Woman in the Dark


  “I remember,” Brazil replied without enthusiasm.

  Donny stabbed another sausage. “Well, Ben was in a place called Finehaven once and—”

  “He was in a place called the pen when we knew him,” Brazil said.

  “Sure; that’s what I’m telling you. It was all on account of Ben thought—”

  Fan came in. “Everything’s ready whenever you are,” she told Luise Fischer.

  Luise Fischer put down her coffee cup and rose. “It is a lovely breakfast,” she said, “but I am too tired to eat much.”

  As she left the room Donny was beginning again: “It was all on account of—”

  Fan took her to a room in the rear of the flat where there was a wide wooden bed with smooth white covers turned down. A white nightgown and a red wrapper lay on the bed. On the floor there was a pair of slippers. The blonde woman halted at the door and gestured with one pink hand. “If there’s anything else you need, just sing out. The bathroom’s just across the hall and I turned the water on.”

  “Thank you,” Luise Fischer said; “you are very kind. I am imposing on you most—”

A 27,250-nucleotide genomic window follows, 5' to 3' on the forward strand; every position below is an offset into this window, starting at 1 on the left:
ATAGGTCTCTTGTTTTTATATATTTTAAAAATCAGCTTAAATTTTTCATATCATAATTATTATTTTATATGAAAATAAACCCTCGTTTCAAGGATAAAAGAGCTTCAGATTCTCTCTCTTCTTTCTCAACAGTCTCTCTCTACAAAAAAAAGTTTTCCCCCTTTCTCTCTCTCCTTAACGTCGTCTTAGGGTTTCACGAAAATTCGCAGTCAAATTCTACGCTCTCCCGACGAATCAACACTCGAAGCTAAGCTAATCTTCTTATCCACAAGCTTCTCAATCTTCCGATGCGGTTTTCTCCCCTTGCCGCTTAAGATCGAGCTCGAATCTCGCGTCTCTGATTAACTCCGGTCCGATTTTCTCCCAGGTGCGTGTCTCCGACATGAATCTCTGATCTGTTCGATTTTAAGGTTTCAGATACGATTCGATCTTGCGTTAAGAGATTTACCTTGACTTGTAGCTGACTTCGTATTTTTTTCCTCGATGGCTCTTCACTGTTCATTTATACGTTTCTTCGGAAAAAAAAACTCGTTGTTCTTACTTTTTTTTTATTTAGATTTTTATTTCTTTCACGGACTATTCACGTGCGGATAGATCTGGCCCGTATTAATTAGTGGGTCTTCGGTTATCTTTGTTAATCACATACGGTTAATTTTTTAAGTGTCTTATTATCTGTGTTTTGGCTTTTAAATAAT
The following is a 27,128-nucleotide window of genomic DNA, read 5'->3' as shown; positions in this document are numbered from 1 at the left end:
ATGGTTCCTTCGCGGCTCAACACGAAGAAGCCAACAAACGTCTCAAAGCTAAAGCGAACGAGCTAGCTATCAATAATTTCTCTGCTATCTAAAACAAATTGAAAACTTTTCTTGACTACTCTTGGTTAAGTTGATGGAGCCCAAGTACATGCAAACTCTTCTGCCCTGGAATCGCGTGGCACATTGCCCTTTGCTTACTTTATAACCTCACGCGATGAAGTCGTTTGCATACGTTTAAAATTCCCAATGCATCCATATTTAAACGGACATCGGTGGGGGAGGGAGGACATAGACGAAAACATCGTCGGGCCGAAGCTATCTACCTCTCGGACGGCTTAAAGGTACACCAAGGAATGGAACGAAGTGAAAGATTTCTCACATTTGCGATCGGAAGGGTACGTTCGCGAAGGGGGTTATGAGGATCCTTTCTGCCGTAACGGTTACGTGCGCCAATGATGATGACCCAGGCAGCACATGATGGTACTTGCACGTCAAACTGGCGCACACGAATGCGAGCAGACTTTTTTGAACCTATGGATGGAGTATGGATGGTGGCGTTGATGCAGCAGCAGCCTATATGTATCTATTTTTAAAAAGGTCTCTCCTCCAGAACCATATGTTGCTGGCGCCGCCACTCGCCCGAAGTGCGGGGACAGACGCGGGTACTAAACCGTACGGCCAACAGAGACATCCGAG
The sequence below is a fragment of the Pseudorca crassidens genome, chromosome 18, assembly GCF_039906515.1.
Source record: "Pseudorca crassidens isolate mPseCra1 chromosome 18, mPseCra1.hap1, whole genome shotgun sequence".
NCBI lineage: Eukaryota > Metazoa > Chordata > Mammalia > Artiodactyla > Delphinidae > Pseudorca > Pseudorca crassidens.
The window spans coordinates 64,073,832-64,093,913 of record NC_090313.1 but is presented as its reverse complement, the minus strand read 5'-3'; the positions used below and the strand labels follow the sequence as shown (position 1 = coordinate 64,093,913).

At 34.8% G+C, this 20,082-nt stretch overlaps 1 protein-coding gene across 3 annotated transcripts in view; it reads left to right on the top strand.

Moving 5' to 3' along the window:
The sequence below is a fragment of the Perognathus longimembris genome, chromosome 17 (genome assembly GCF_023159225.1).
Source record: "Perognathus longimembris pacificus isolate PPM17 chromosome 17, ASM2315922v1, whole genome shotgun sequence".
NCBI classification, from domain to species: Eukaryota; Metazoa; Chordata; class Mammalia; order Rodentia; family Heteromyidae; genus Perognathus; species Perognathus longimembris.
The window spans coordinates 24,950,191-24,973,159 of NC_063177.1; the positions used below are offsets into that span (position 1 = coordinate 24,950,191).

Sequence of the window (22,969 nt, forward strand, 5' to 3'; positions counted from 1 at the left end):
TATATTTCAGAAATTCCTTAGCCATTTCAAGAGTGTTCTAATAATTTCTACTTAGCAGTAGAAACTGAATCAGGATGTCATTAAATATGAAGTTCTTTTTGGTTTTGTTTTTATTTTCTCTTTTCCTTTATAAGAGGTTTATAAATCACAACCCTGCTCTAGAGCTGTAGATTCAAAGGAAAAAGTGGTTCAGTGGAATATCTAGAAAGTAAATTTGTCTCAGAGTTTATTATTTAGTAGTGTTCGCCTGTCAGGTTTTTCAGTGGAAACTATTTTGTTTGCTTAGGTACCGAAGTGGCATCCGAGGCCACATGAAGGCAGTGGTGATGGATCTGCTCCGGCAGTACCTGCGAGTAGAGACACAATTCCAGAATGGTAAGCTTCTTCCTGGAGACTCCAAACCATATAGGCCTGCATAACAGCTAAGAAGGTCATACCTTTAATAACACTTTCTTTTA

Fan patted her shoulder. “No friend of Brazil’s can ever impose on me, darling. Now, you get your bath and a good sleep, and if there’s anything you want, yell.” She went out and shut the door.

  Luise Fischer, standing just inside the door, looked slowly, carefully around the cheaply furnished room, and then, going to the side of the bed, began to take off her clothes. When she had finished she put on the red wrapper and the slippers and, carrying the nightgown over her arm, crossed the hallway to the bathroom. The bathroom was warm with steam. She ran cold water into the tub while she took the bandages off her knee and ankle.